Breaking NewsLaw.com and associated brands will be offline for scheduled maintenance Friday Feb. 26 9 PM US EST to Saturday Feb. 27 6 AM EST. We apologize for the inconvenience.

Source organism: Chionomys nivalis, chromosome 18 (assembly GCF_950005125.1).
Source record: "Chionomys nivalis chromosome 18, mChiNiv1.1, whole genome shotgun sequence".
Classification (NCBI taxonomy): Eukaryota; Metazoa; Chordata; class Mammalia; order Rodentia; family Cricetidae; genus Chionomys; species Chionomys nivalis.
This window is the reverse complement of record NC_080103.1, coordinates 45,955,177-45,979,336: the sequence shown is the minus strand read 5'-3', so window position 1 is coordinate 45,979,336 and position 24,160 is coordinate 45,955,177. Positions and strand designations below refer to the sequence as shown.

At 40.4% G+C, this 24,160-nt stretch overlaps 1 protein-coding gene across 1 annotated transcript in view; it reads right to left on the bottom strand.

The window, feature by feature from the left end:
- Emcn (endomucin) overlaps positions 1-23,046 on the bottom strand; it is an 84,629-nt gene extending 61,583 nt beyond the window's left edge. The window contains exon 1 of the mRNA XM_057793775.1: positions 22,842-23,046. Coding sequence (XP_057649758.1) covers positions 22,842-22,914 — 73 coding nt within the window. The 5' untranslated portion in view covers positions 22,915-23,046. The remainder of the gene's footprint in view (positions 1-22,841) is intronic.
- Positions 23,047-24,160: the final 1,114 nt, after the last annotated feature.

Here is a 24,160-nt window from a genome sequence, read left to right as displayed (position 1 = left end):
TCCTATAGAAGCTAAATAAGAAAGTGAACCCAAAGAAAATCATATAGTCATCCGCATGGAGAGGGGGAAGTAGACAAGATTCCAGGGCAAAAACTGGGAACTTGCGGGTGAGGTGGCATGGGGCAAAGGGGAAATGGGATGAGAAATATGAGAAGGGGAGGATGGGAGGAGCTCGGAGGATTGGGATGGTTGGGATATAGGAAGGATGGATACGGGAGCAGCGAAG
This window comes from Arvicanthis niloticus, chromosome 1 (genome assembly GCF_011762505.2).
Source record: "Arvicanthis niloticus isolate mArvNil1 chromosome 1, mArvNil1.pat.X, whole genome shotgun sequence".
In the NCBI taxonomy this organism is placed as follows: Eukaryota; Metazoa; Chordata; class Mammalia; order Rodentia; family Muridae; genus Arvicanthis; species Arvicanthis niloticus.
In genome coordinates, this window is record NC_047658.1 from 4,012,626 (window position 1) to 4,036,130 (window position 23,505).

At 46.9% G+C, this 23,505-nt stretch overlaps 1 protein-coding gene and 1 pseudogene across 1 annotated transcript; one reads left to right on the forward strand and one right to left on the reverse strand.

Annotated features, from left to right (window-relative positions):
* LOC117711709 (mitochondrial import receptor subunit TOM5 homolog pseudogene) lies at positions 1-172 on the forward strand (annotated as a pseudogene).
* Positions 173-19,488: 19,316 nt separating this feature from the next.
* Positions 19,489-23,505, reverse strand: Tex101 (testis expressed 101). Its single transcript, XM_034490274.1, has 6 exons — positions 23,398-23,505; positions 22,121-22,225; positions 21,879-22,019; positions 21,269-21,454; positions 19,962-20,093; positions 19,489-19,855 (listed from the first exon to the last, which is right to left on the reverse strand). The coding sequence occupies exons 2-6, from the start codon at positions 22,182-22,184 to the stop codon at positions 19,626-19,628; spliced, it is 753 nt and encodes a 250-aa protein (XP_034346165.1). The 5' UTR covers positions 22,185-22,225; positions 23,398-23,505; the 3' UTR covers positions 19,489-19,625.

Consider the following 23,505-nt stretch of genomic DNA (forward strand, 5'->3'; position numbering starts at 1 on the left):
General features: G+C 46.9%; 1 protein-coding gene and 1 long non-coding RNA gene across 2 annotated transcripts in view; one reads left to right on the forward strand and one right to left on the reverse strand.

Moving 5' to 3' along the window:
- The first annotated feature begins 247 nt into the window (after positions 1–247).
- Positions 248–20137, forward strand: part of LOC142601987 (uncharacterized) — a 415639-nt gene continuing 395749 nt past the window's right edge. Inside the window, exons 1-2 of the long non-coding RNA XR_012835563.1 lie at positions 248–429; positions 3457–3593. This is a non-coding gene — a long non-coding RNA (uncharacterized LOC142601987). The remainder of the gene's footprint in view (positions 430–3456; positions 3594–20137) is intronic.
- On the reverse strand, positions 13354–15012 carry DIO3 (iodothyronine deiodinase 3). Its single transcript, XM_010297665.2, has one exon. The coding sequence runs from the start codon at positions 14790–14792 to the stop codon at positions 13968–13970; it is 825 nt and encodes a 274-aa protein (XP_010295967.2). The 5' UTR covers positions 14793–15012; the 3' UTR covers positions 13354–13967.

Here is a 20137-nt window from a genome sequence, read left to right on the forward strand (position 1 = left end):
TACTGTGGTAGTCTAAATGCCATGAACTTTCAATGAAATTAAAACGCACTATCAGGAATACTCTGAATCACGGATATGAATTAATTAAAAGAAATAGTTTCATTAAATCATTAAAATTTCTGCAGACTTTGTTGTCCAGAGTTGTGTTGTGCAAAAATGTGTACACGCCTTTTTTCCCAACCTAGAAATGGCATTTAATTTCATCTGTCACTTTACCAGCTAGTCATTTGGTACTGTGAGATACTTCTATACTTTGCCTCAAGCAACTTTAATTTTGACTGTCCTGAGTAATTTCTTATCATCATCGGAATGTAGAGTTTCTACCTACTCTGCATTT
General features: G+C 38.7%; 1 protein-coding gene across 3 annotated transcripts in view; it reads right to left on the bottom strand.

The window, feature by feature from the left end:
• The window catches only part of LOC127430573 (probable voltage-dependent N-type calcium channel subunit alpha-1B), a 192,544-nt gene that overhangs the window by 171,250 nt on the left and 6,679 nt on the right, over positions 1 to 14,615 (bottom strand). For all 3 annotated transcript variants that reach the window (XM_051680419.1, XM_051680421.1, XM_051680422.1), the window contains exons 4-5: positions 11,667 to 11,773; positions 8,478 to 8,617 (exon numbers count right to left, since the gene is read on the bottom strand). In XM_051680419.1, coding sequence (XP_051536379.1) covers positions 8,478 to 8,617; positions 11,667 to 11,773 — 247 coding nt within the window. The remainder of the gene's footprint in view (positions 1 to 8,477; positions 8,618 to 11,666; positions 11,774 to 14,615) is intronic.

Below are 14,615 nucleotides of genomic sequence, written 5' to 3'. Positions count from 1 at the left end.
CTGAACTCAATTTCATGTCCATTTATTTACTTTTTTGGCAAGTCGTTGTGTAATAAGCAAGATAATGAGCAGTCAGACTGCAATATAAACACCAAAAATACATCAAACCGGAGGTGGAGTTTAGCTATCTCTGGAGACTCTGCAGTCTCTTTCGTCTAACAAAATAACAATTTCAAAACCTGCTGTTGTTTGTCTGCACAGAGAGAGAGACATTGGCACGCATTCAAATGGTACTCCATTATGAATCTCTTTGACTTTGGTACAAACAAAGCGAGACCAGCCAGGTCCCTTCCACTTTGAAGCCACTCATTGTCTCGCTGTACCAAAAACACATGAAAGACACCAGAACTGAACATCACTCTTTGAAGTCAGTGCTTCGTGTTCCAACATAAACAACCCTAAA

X

Thank you for sharing!

Your article was successfully shared with the contacts you provided.